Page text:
Unaddressed family wounds are like viruses that can spread from person to person.

For example, a large corporate organization has a group of “naysayers” who love to meet for “Happy Hour” weekly. What do they talk about? The “ineffective” and “pushy” ideas from top leadership “will never fly.”

This group of seven feeds on each other’s fear of failure. They are noted as “non-riskers” by others.

Morale is low, and the CEO has had enough. It’s either we “fix ’em or fire ’em,” he said to me recently. Group coaching will begin next week.

Here is what renowned businesswoman and philanthropist Melinda French Gates comments:

“Unresolved family wounds can create self-imposed glass ceilings in our careers. It’s vital to break free from these patterns, challenge our beliefs, and embrace growth to reach our full potential.”

Break free and thrive by acknowledging and addressing family wounds.

This is a holistic and healthy way for continued personal and professional growth. Seek support through therapy, coaching, or self-reflection to heal and develop strategies to overcome ingrained patterns that hinder success.

The role of women at work has changed dramatically, and Melinda French Gates is a vocal advocate for equality at work. She addresses the cultural aspect of unresolved patterns that have kept many women locked into patterns as pleasers, martyrs, and rescuers.

Relationships flow, and creative energy abounds when there is equality at work.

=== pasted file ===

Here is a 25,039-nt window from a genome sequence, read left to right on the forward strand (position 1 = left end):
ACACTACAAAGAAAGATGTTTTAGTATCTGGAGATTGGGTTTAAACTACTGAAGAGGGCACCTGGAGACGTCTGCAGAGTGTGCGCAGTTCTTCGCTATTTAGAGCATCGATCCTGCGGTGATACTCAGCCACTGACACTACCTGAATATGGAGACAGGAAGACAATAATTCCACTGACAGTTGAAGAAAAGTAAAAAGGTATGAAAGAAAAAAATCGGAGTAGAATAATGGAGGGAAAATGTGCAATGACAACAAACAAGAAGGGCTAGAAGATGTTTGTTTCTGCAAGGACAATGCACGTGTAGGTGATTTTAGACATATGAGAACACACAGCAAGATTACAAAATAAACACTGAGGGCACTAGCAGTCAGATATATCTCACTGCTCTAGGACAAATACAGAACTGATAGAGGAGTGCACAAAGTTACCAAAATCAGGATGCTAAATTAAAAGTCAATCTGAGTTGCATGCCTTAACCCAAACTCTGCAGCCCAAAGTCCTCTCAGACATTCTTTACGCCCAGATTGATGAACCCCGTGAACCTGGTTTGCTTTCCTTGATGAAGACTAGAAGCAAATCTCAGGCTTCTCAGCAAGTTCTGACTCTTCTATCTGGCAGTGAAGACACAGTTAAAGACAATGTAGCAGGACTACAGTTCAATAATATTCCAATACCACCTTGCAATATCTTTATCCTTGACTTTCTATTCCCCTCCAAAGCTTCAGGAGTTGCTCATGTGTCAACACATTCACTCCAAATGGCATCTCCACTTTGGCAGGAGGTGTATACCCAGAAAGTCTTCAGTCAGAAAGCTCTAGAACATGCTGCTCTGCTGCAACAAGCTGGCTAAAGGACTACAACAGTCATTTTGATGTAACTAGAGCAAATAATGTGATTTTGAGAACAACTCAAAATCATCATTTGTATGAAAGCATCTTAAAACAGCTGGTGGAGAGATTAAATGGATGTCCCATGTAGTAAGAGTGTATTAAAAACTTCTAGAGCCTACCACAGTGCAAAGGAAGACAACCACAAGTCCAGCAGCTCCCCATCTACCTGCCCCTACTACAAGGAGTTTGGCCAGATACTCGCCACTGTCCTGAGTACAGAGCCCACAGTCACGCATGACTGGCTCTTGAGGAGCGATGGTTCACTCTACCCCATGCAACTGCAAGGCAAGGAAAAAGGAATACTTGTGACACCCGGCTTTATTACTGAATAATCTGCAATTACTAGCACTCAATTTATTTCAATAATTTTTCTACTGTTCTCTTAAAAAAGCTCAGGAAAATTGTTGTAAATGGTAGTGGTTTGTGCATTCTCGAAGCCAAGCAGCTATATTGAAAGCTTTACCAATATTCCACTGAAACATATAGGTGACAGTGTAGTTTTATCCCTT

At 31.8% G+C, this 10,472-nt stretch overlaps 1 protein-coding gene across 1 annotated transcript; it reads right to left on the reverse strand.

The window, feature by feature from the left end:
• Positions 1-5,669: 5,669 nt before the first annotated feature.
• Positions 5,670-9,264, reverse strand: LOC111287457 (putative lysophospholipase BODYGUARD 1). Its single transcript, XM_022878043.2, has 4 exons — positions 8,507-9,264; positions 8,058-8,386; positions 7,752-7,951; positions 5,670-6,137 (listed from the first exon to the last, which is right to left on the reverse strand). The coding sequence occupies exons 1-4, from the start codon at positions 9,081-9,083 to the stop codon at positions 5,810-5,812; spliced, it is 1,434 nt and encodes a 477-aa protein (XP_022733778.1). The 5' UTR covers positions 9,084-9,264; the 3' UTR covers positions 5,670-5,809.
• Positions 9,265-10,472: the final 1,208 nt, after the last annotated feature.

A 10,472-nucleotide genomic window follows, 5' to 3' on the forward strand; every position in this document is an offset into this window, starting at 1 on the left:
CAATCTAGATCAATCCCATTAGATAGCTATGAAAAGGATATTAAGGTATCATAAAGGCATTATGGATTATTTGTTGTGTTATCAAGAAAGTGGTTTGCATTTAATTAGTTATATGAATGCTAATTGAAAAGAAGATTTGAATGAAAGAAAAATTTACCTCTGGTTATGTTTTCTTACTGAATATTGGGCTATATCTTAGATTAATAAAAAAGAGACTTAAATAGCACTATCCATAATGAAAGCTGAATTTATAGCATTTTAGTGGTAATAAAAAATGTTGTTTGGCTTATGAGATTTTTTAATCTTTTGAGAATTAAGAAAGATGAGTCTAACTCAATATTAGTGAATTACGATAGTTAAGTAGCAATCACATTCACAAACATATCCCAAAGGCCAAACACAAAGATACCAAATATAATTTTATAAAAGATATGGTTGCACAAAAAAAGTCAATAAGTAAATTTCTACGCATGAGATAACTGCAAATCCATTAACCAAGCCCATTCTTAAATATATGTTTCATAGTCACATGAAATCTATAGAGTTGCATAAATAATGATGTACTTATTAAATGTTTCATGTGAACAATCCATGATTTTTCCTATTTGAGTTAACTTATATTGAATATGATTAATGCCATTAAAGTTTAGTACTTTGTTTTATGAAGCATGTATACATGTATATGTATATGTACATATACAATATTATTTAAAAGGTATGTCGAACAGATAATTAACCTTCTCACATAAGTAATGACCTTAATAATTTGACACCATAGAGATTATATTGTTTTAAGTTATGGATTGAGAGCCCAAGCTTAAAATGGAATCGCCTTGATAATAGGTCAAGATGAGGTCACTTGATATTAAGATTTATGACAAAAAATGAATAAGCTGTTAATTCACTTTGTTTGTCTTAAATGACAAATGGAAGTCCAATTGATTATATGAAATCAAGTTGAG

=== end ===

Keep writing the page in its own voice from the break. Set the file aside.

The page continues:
As French Gates eloquently says, “Empowered women create empowered societies.”

Finally, Organizational psychologist Adam Grant comments:

“By exploring and healing our family wounds, we can transform our workplace woes into opportunities for growth, resilience, and authentic leadership.”

Companies profit when offered holistic approaches, and individuals learn new ways to respond and lead.

In conclusion, unresolved family patterns significantly impact our professional lives, contributing to workplace woes and hindering career success. However, by recognizing these patterns, seeking support, and taking proactive steps toward healing, we can break free from their influence and create a positive and thriving work environment.

Remember, addressing family wounds is not a sign of weakness but a courageous act of self-awareness and personal growth that paves the way for a more fulfilling and successful professional journey.

Here’s to your success,

Sylvia Lafair

PS. Our online Total Leadership Connections Program is successful for individuals and teams to learn more effective ways of communicating, handling conflict, and, most importantly, being accountable.

We have completed over 65 on-site retreats and are now offering the program globally as an online program with coaching support.

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Creative Energy Options

Sylvia Lafair

Creative Energy Options